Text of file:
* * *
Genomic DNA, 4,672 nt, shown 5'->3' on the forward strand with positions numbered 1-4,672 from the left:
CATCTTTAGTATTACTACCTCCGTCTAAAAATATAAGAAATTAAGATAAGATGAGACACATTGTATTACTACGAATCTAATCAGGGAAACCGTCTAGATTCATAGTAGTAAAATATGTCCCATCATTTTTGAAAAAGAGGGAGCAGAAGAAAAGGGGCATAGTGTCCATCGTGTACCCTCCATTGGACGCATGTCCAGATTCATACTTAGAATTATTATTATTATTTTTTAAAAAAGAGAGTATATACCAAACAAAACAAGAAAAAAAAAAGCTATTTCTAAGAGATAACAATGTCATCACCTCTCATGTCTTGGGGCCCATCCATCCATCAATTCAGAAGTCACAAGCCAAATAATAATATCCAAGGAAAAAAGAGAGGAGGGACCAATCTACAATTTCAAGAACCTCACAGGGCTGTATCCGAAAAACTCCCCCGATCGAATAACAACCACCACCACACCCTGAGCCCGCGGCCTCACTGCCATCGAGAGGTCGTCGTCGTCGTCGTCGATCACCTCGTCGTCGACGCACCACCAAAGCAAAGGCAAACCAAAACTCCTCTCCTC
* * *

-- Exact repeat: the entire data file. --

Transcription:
Genomic DNA, 4,672 nt, shown 5'->3' on the forward strand with positions numbered 1-4,672 from the left:
CATCTTTAGTATTACTACCTCCGTCTAAAAATATAAGAAATTAAGATAAGATGAGACACATTGTATTACTACGAATCTAATCAGGGAAACCGTCTAGATTCATAGTAGTAAAATATGTCCCATCATTTTTGAAAAAGAGGGAGCAGAAGAAAAGGGGCATAGTGTCCATCGTGTACCCTCCATTGGACGCATGTCCAGATTCATACTTAGAATTATTATTATTATTTTTTAAAAAAGAGAGTATATACCAAACAAAACAAGAAAAAAAAAAGCTATTTCTAAGAGATAACAATGTCATCACCTCTCATGTCTTGGGGCCCATCCATCCATCAATTCAGAAGTCACAAGCCAAATAATAATATCCAAGGAAAAAAGAGAGGAGGGACCAATCTACAATTTCAAGAACCTCACAGGGCTGTATCCGAAAAACTCCCCCGATCGAATAACAACCACCACCACACCCTGAGCCCGCGGCCTCACTGCCATCGAGAGGTCGTCGTCGTCGTCGTCGATCACCTCGTCGTCGACGCACCACCAAAGCAAAGGCAAACCAAAACTCCTCTCCTC